Germany's Big Three are pushing to expand volume of their ultra-luxury brands this year, potentially taking the highest-end segment to new heights.

About 5,800 Volkswagen AG's Bentley, BMW AG's Rolls-Royce and DaimlerChrysler AG's Maybach vehicles will be produced this year, according to individual company forecasts.

Bentley and Rolls-Royce unveiled new models at March's Geneva Auto Show. Those may boost demand even more in coming years.

Rolls showed a new concept convertible, the 100EX, Bentley its revamped Arnage. Bentley also is planning a sedan version of its new GT model. The sedan is due in ‘06, with a convertible expected to follow.

Bentley Motors Ltd.'s plant in Crewe, U.K., is producing the GT Coupe for the U.S. It goes on sale this spring and is expected to almost quadruple Bentley's sales in a full year. Bentley forecasts it will build 3,800 cars this year (about 3,000 of them GT Coupes), almost four times any of its competitors.

VW ended production and sales of Rolls-Royce models in January 2003 due to the transfer of ownership to BMW. That came after BMW prevailed in a dispute as to whether it or VW had bought rights to the Rolls-Royce name, arguably the monarch of U.K.-made vehicles.

“Emotionally we miss Rolls-Royce, but not financially,” says Adrian Hallmark, chief of Bentley's marketing division.

BMW got off to a slow start with the Rolls last year but expects to pick up the pace in 2004. Its Goodwood, U.K., plant now is running at full capacity of five cars per day.

Rolls-Royce Chairman Tony Gott expects Rolls to hit the 1,000-unit mark by the end of this year.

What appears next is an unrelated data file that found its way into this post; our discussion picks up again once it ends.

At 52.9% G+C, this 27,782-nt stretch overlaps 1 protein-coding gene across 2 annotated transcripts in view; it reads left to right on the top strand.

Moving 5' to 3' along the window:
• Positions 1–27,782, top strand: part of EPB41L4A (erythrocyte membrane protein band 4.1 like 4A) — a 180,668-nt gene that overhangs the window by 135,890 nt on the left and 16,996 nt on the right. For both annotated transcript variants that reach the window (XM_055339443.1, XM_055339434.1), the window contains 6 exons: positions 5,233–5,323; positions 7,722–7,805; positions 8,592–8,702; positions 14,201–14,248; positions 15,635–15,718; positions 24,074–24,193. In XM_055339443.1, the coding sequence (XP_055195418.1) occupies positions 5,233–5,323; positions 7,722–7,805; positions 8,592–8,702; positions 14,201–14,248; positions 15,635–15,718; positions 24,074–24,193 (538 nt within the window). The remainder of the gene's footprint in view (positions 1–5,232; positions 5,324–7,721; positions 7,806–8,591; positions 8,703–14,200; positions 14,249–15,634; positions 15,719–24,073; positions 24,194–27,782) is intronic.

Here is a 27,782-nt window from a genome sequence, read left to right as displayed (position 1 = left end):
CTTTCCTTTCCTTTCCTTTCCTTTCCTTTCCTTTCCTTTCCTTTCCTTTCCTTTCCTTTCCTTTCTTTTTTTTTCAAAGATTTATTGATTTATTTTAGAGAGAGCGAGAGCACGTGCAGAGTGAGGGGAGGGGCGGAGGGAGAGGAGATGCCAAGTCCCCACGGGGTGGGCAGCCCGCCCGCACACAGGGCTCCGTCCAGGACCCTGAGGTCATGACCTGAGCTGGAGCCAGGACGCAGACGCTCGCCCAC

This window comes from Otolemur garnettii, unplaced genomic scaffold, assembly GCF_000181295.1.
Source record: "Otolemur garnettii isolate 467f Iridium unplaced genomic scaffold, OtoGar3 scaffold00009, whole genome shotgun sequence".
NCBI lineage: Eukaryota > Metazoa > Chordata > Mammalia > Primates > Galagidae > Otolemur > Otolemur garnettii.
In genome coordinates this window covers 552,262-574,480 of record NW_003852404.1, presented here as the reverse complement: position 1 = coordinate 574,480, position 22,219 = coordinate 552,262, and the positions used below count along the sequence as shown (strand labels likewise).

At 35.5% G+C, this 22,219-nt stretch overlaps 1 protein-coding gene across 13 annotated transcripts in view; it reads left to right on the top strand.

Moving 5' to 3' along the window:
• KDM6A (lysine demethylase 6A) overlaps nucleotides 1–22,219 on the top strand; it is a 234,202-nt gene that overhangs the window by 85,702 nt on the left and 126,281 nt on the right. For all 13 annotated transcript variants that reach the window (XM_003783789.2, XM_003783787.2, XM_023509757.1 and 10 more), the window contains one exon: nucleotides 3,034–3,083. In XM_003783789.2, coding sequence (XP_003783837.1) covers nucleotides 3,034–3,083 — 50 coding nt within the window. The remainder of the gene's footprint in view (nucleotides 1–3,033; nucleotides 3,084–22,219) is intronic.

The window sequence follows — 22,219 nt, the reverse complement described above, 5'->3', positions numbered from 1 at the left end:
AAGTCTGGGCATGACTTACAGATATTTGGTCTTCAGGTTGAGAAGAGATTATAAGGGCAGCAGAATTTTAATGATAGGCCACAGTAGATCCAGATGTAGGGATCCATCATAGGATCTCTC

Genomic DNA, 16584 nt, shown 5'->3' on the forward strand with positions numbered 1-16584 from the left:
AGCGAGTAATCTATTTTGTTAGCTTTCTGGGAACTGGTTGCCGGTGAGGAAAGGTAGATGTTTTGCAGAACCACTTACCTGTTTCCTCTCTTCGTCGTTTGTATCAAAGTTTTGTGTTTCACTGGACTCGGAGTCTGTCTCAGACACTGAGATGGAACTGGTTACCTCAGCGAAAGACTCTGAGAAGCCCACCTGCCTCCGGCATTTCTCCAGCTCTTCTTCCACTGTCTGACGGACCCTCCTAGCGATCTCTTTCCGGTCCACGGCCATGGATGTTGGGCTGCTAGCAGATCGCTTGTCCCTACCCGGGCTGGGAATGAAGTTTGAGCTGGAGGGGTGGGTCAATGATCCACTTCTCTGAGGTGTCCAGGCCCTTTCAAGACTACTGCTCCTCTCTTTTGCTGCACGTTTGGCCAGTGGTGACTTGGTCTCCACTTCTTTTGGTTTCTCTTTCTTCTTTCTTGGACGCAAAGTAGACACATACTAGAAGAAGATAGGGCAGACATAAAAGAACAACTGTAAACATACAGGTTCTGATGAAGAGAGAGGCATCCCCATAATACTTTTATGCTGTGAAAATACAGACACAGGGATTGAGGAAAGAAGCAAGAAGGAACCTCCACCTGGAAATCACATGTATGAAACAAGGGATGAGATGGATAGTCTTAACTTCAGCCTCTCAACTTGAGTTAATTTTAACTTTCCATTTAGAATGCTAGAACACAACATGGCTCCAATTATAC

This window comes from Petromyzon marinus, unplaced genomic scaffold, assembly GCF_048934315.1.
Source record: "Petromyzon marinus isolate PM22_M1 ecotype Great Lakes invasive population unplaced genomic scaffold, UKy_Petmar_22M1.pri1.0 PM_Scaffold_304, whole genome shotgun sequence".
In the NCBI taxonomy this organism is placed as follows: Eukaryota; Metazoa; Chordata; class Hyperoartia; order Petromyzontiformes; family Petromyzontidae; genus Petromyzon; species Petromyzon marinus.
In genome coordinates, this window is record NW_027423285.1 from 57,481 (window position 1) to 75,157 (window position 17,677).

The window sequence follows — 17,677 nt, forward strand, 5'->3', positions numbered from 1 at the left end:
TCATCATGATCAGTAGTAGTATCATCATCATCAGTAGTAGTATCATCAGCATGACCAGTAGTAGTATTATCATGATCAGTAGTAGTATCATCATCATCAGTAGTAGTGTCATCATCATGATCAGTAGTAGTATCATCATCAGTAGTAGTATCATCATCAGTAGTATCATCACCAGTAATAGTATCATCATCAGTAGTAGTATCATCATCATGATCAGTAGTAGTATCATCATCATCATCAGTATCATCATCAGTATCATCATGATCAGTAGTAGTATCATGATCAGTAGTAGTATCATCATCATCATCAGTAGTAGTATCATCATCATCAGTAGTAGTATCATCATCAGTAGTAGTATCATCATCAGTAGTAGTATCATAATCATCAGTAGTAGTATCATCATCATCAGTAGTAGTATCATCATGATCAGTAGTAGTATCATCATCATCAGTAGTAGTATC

“The Rolls-Royce brand is becoming firmly reestablished, he says. “We're beginning to see people becoming more aware of the new Rolls-Royce.”

He adds, “We have to do this thing right and maintain exclusivity. Volume is secondary right now.”

He says brand sensitivity by BMW is helping to achieve a unprecedented degree of excellence.

“I used to dream of making a no-compromise vehicle like this,” says Gott, who headed Rolls under its former owners.

Meanwhile, DaimlerChrysler sticks to its target of selling 1,000 Maybachs this year after a slower-than-anticipated launch last year.

Six hundred Maybachs were produced then, 166 of which were delivered in the U.S. through authorized Mercedes-Benz dealers.

Mercedes will build 1,000 Maybachs this year, with U.S. sales of about 400, predicts Juergen Hubbert, a member of the DaimlerChrysler board of management.

Bentley's Hallmark doubts his main competitors will hit their 1,000-unit forecasts. He predicts Maybach and Rolls actually will bring Bentley more customers.